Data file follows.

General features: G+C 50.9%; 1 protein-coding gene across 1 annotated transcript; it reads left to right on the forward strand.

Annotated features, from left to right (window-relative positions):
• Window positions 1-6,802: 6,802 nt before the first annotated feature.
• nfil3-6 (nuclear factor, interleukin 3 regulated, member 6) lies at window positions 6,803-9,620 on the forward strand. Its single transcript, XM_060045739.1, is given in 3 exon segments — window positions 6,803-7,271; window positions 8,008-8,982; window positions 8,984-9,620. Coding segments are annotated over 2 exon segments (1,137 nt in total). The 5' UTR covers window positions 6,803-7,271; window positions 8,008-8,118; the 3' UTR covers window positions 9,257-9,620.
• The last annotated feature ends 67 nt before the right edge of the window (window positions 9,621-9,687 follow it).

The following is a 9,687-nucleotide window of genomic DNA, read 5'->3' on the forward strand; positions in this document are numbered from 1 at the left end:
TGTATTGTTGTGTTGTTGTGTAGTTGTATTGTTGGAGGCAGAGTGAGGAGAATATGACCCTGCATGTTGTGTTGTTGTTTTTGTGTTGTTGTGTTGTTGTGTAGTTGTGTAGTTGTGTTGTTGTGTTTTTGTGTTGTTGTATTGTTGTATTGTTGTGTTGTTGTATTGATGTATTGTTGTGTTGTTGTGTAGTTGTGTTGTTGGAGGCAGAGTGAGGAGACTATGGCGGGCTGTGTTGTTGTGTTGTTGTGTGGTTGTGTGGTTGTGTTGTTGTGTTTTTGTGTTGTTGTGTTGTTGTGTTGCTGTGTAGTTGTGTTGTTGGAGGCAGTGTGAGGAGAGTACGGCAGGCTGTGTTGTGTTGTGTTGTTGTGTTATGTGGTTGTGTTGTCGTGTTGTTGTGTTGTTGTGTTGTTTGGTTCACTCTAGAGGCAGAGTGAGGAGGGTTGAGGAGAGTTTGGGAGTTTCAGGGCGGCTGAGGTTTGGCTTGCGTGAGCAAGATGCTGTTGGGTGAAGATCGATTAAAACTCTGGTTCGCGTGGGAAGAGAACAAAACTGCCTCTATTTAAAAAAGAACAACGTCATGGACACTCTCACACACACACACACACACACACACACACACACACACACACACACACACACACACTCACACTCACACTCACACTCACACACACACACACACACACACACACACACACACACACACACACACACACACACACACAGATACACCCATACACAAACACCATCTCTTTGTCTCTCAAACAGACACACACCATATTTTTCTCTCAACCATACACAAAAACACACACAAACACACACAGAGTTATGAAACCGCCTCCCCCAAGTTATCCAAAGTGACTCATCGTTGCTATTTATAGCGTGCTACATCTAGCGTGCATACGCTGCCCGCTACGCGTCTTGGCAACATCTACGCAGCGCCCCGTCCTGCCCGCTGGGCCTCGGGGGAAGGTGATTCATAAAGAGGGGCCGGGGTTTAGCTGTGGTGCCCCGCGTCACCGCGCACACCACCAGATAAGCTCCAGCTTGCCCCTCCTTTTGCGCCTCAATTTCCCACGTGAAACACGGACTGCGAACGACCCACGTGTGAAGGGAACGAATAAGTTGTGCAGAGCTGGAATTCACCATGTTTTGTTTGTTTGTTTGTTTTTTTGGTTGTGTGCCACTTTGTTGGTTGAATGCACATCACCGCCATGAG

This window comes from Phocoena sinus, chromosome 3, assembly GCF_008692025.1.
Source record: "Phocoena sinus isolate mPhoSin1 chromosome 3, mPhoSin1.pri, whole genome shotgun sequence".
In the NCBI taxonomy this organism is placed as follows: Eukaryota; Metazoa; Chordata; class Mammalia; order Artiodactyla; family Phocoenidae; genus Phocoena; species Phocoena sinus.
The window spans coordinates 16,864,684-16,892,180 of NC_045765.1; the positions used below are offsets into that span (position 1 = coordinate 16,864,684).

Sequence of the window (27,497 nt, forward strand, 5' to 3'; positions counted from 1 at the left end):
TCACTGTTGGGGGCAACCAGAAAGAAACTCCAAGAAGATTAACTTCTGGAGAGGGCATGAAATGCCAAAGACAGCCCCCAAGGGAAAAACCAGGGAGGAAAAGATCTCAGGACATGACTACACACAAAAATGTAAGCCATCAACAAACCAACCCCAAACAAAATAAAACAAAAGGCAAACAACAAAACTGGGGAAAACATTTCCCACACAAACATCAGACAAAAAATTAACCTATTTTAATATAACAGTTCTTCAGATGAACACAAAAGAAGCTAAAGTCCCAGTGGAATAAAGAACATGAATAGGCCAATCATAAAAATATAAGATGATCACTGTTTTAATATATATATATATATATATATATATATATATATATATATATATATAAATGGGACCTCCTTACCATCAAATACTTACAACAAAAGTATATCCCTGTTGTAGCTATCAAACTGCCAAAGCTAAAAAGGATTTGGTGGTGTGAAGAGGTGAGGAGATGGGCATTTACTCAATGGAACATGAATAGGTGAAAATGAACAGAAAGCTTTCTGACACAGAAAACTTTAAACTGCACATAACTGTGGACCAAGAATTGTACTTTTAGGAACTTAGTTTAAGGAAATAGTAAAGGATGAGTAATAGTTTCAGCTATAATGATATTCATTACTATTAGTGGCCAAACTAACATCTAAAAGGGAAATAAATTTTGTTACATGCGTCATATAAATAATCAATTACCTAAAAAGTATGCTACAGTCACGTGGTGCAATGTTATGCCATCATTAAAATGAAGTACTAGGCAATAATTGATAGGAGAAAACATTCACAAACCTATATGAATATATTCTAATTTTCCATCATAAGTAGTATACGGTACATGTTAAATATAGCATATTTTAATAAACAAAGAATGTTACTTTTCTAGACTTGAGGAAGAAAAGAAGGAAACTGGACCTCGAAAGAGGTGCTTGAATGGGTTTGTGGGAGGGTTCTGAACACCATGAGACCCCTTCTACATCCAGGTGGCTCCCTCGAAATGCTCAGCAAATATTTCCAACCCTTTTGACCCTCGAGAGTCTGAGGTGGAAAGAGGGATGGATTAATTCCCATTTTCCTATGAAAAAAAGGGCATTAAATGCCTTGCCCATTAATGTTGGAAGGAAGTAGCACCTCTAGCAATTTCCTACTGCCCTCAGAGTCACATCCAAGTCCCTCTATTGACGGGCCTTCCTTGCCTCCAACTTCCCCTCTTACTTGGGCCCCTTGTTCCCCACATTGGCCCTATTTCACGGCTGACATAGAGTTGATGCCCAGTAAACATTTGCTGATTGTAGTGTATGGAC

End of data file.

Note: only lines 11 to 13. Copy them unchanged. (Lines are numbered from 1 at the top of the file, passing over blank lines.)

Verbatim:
The window spans coordinates 16,864,684-16,892,180 of NC_045765.1; the positions used below are offsets into that span (position 1 = coordinate 16,864,684).

Sequence of the window (27,497 nt, forward strand, 5' to 3'; positions counted from 1 at the left end):
TCACTGTTGGGGGCAACCAGAAAGAAACTCCAAGAAGATTAACTTCTGGAGAGGGCATGAAATGCCAAAGACAGCCCCCAAGGGAAAAACCAGGGAGGAAAAGATCTCAGGACATGACTACACACAAAAATGTAAGCCATCAACAAACCAACCCCAAACAAAATAAAACAAAAGGCAAACAACAAAACTGGGGAAAACATTTCCCACACAAACATCAGACAAAAAATTAACCTATTTTAATATAACAGTTCTTCAGATGAACACAAAAGAAGCTAAAGTCCCAGTGGAATAAAGAACATGAATAGGCCAATCATAAAAATATAAGATGATCACTGTTTTAATATATATATATATATATATATATATATATATATATATATATATATAAATGGGACCTCCTTACCATCAAATACTTACAACAAAAGTATATCCCTGTTGTAGCTATCAAACTGCCAAAGCTAAAAAGGATTTGGTGGTGTGAAGAGGTGAGGAGATGGGCATTTACTCAATGGAACATGAATAGGTGAAAATGAACAGAAAGCTTTCTGACACAGAAAACTTTAAACTGCACATAACTGTGGACCAAGAATTGTACTTTTAGGAACTTAGTTTAAGGAAATAGTAAAGGATGAGTAATAGTTTCAGCTATAATGATATTCATTACTATTAGTGGCCAAACTAACATCTAAAAGGGAAATAAATTTTGTTACATGCGTCATATAAATAATCAATTACCTAAAAAGTATGCTACAGTCACGTGGTGCAATGTTATGCCATCATTAAAATGAAGTACTAGGCAATAATTGATAGGAGAAAACATTCACAAACCTATATGAATATATTCTAATTTTCCATCATAAGTAGTATACGGTACATGTTAAATATAGCATATTTTAATAAACAAAGAATGTTACTTTTCTAGACTTGAGGAAGAAAAGAAGGAAACTGGACCTCGAAAGAGGTGCTTGAATGGGTTTGTGGGAGGGTTCTGAACACCATGAGACCCCTTCTACATCCAGGTGGCTCCCTCGAAATGCTCAGCAAATATTTCCAACCCTTTTGACCCTCGAGAGTCTGAGGTGGAAAGAGGGATGGATTAATTCCCATTTTCCTATGAAAAAAAGGGCATTAAATGCCTTGCCCATTAATGTTGGAAGGAAGTAGCACCTCTAGCAATTTCCTACTGCCCTCAGAGTCACATCCAAGTCCCTCTATTGACGGGCCTTCCTTGCCTCCAACTTCCCCTCTTACTTGGGCCCCTTGTTCCCCACATTGGCCCTATTTCACGGCTGACATAGAGTTGATGCCCAGTAAACATTTGCTGATTGTAGTGTATGGAC